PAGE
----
Monthly Archives: April 2009

Free Access, Media Scarcity . . . . and the future of capitalism

Last week I was wandering around the Pergamon Museum in Berlin, riffing with Wolf (an OII DPhil) about how knowledge gets produced and distributed.  We looked at Greek statues “collected” by the Germans, moved to Russia by the Sovietes for 50 years, and finally on public display – and discussed the radically different ways of knowing made possible in a world of globally produced, distributed, and commented information.  “It’s an amazing privilege” I said to Wolf.  “But what are the long term implications?  There’s always  controlling access to information.  In the middle ages it was all physically locked up in places like Oxford.  Now I’m worried it will come to be controlled in some other way.”

Over the next few days, talks by Lawrence Lessig and Cory Doctorow highlighted how the movement towards free access means that control over information, media (and maybe knowledge) threaten established business models and legal frameworks.  Lessig showed how current intellectual property law is so far out of sync with practices of remix that it is criminalizing a generation of kids who use media like ideas.  For Doctorow,  the key change for media has been the decreasing potential for making money by making media excludable (controlling who gets a copy of something.  Faced with the fact that the “internet is a perfect copying machine”, businesses are responding by trying to make it an imperfect copying machine.  Like Lessig, Doctorow thinks this is reactionary and counterproductive.  He thinks the only viable business models will be based on new understandings of how to distribute media/information/knowldege, and not on controlling its reproduction.  Free access has created unprecedented participation in culture – the current market economy doesn’t work if there’s an oversupply of art and undersupply of demand.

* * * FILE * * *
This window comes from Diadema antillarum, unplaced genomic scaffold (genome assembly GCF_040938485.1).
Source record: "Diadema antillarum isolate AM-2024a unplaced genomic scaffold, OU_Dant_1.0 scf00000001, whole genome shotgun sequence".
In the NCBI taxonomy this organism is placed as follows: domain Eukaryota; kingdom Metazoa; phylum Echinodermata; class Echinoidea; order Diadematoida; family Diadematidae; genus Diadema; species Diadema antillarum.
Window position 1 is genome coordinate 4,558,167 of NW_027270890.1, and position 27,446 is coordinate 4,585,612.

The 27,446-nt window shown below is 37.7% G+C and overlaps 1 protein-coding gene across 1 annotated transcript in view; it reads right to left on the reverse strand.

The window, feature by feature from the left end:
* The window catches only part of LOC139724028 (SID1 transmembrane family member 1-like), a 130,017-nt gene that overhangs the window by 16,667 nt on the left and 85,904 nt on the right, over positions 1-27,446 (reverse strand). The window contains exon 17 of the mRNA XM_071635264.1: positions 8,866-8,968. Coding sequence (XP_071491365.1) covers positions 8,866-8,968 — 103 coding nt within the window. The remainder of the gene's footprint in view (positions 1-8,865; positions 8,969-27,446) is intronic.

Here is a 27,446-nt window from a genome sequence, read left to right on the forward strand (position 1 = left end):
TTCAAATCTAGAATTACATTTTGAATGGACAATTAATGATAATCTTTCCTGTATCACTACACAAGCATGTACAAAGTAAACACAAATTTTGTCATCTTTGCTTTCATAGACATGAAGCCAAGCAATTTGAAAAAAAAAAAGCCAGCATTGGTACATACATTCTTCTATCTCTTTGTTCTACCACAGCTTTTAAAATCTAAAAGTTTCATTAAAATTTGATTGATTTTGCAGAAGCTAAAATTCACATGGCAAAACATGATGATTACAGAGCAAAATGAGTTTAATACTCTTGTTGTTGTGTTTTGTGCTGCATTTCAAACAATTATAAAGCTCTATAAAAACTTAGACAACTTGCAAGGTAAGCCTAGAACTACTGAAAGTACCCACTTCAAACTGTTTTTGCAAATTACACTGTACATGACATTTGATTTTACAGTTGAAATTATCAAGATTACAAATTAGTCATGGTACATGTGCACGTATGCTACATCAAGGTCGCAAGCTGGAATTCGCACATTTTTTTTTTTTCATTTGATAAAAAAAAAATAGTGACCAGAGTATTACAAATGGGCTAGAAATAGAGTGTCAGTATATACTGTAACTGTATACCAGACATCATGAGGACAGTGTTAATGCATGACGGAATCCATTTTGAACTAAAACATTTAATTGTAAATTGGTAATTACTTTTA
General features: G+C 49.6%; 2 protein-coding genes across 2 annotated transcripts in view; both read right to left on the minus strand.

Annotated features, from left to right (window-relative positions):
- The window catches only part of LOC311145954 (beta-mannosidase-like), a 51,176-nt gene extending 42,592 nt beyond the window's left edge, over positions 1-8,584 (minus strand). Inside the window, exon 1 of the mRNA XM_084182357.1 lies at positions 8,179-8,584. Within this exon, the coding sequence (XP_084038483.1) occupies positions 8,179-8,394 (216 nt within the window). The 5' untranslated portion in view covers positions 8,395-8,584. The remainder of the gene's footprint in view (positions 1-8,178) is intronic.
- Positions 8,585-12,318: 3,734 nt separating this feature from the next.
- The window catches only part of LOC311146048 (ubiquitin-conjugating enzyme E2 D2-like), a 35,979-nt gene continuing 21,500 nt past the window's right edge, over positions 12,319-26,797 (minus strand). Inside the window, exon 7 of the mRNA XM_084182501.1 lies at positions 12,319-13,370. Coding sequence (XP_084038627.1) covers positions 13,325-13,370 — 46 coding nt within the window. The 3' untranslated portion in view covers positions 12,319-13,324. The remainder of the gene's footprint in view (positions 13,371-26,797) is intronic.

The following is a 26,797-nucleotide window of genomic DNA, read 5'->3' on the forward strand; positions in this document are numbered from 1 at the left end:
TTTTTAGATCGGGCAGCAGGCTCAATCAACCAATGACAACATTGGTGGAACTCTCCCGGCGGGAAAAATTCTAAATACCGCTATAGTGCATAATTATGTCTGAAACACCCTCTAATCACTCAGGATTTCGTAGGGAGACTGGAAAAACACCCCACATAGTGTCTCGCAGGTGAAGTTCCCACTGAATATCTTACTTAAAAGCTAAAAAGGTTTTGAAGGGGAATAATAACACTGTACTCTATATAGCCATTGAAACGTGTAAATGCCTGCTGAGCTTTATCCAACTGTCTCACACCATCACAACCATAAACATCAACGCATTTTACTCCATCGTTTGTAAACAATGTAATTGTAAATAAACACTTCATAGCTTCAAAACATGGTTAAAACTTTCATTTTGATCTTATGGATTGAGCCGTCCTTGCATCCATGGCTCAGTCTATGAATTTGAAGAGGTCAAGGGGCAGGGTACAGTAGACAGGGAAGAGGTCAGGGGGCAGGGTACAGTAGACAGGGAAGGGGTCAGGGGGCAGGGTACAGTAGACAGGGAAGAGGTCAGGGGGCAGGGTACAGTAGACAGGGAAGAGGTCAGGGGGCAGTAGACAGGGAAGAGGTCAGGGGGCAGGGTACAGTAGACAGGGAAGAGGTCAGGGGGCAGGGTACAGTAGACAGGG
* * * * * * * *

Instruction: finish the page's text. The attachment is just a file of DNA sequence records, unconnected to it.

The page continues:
Back in Oxford, my colleague/flatmate Bernie picked up the thread.  He’s been thinking about how capitalism has always depended on scarcity.  Informational capitalism has exploded such that information is no longer scarce – it’s easy to copy and distribute.  So what becomes of capitalism?

These transformations of information/media use and reuse highlight the importance of access.  Access is reconfigured through and with technical changes, practices, laws.  Unlike 500 years ago, you don’t have to travel to Oxford to find information – but instead you have to negotiate licenses, torrents, remixes, and misinformation.  How to sort it all out, and whether this can happen under capitalism, is one of society’s next challenges.  It’s a far cry from determining who gets to store the Greek statues.

What is Privacy, Anyway? PrivacyOS in Berlin

I’m so happy to be in Berlin with Ian Brown and 4 OII doctoral students, at the European Privacy Open Space.  At the same time as the re:publica media conference, it’s a collection of lawyers/students/private sector vendors.

But what is privacy?  Talk #1 discussed data privacy in terms of its economic value.  Talk #2, by a Microsoft guy designing a U-Prove token, talks about privay as an interface between some one individual and service providers who need to know all kinds of things:  “miniumum disclosure tokens” that provide the ability to verify aspects of someone’s identity without having to tell everything.

More privacy definitions as the conference continues.

UPDATE:  Day 2

Technical presentation on “Selective Access Control in Social Networks” – social networking privacy is facilitated by a layer controlled by public key encryption.  So for example the same profile details would be released to different social networks

Human readable privacy policies – privacy is a set of relationships that individuals have to understand in order to do things (buy, sell, read, write) online.  Therefore, human readable privacy policies and iconography needs to be developed so that people understand where their information is going, who it will be used by, and how. (As Ian points out, if there is no competition, such a proposal wouldn’t be very effective as there would be no reason to choose a company with more easy to read privacy policies).

According to these presenters, privacy can be a negotiation, a layer, an interface or even a value proposition.  But is understanding what we trade off when we spend time online really the same as having the privacy of a home, or the anonymity of public space?  Lots to think about still.